Japanese Breakfast, the stage name of Brooklyn-based artist Michelle Zauner, has had quite the year. She released her debut book Crying In H Mart in April of this year, an extension of her essay by the same name published in The New Yorker in 2018. By June, she released her third studio album Jubilee and three months later; she kicked off her nationwide tour. After six weeks on the road, Japanese Breakfast returned home to Brooklyn to close out their tour with four back-to-back nights at the iconic Brooklyn Steel. Joining her was a fellow Korean-American artist Luna Li to open the show.
On Thursday evening, the first night of four, I walked into Brooklyn Steel and entered the concert hall. Mostly in their late 20s or early 30s, fans stood around the venue, beers in hand. At 8 pm sharp, Luna Li and her band took to the stage, and suddenly the venue went silent. Everyone pointed all attention towards the stage as Luna Li kicked off her set with Alone By Not Lonely — a short but sweet song praising independence.
Luna Li played a length 40-minute set that was chock-full with high energy, amazing smiles, and beautiful lighting. Did I mention this girl absolutely shreds on guitar? Standing in the crowd, watching her performance, her extreme guitar skills entranced me as she would step back from the mic, bend over backward and shred. I’d never seen something so cool. The juxtaposition of Luna’s soft aura with the hard guitar was beautiful. About halfway through the set, Luna played a handful of songs from her jams EP, an all-instrumental project that she recorded in her bedroom during the pandemic.
The crowd closed their eyes and floated to this foreign, but soothing land Luna had created within the venue walls, even for just a moment. She closed her set with her hits “Afterglow” and “Cherry Pit,” before thanking the crowd for their time and departing the stage.
A 30-minute break between sets commenced, and I watched the stagehands transform the stage to prepare for Japanese Breakfast. Like little mice, the stagehands ran across the stage, setting up the instruments, and I immediately noticed one that I’d never seen used in a concert before — a gong. I knew we were going to be in for a treat!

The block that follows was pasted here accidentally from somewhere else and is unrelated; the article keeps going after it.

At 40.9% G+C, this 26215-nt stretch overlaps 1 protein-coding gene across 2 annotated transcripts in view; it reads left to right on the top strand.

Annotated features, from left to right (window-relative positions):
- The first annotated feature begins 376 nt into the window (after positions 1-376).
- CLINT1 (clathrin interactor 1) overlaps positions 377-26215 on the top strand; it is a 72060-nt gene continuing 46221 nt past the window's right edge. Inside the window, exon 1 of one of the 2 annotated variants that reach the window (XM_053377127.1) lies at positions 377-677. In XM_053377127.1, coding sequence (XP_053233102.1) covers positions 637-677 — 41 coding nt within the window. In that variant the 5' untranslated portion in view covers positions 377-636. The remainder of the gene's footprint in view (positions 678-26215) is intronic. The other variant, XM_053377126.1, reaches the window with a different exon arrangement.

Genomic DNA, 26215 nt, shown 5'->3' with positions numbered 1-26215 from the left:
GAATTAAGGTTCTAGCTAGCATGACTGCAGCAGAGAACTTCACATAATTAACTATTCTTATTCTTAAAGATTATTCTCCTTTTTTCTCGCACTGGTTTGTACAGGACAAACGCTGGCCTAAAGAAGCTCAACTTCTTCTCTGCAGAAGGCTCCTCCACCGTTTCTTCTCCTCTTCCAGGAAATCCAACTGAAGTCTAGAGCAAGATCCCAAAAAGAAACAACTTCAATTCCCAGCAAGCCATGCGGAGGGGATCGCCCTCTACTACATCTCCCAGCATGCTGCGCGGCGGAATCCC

Japanese Breakfast and her band took to the stage prompt at 9:15 and immediately dove into the opening track off Jubilee, “Paprika.” Japanese Breakfast danced around the stage in a beautiful Iris Van Herpen-esque dress and banged the gong to the song’s beat. This was my second Japanese Breakfast show (the first at the same venue in January of 2019), and I have come to know and expect a high-energy performance from her every time and she did not disappoint.
Throughout Japanese Breakfast’s lengthy 18-song setlist, what I enjoyed most were those quick moments where I would catch her smiling and taking it all in. Dancing across the stage, the passion for her craft shines through undoubtedly. The performance was one of the strongest and most cohesive I’ve seen in a while, with a well-rounded set that featured songs “Savage Good Boy,” “Posing In Bondage,” as well as a cover of Little Big League’s “Boyish.” During the encore, two nets of balloons were unleashed on the crowd, and the energy in the venue erupted!
Japanese Breakfast continues to put on some of the most memorable shows out there, and I am beyond excited to see what her future holds. She is an artist through and through, across many creative outlets. With three more nights at Brooklyn Steel ahead of her before the tour’s conclusion, I wish Japanese Breakfast a strong end to the tour! I am waiting with bated breath to see what else she has under her belt!